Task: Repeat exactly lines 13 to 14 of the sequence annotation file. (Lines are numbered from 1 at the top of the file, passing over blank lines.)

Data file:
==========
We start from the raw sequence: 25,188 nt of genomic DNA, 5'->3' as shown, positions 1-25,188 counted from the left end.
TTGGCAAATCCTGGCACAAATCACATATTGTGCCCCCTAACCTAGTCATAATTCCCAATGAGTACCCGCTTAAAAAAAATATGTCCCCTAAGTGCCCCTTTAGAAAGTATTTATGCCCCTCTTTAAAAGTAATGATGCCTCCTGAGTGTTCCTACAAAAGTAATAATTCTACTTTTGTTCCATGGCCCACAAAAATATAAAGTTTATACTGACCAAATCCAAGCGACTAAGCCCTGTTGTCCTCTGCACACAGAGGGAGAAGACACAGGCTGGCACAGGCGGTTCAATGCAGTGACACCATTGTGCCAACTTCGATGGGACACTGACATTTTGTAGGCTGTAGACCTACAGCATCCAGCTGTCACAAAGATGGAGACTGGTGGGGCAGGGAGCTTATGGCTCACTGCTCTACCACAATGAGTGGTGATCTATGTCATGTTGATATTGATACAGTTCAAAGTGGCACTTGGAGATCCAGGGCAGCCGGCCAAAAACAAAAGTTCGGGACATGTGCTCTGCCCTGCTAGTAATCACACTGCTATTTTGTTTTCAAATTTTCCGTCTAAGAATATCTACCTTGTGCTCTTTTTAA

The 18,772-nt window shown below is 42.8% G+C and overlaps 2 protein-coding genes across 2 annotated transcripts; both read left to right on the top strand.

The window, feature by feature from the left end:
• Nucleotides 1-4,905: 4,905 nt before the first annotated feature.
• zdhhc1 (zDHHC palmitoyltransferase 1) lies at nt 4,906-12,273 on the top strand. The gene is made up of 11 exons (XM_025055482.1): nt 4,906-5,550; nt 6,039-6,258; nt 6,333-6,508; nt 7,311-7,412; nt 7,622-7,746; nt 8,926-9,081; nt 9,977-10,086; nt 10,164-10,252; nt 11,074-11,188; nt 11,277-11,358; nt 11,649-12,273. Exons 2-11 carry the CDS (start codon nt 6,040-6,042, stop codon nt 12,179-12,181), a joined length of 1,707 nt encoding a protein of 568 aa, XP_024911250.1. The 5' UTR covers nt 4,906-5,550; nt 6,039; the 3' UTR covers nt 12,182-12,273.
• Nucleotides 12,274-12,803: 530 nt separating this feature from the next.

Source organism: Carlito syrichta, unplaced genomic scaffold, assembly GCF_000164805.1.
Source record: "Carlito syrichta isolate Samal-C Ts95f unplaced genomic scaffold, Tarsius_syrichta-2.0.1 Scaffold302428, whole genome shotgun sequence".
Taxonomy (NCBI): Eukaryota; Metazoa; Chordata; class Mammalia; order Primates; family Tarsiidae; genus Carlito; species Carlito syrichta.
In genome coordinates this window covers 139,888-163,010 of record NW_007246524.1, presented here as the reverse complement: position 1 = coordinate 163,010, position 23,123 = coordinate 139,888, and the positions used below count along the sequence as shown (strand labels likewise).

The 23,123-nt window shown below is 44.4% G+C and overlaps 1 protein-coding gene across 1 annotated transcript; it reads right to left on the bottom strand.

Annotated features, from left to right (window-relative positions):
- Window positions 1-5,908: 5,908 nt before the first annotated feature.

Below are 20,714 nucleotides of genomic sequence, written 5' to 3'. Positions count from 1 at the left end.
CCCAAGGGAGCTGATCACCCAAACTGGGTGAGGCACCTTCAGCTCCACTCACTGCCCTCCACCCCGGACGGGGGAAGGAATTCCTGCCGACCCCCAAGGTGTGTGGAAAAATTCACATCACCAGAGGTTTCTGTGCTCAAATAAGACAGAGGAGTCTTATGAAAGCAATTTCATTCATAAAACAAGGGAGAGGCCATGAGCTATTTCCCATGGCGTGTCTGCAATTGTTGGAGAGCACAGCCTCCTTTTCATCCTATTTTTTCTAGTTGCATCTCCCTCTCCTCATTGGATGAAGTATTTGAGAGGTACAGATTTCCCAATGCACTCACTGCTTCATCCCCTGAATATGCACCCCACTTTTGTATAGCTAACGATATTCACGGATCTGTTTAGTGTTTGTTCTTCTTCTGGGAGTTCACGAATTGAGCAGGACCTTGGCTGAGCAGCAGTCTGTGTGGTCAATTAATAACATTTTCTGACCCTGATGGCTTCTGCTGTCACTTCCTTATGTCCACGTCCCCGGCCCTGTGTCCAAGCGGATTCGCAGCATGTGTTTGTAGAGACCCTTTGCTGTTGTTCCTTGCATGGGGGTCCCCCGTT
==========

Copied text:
Annotated features, from left to right (window-relative positions):
- Window positions 1-5,908: 5,908 nt before the first annotated feature.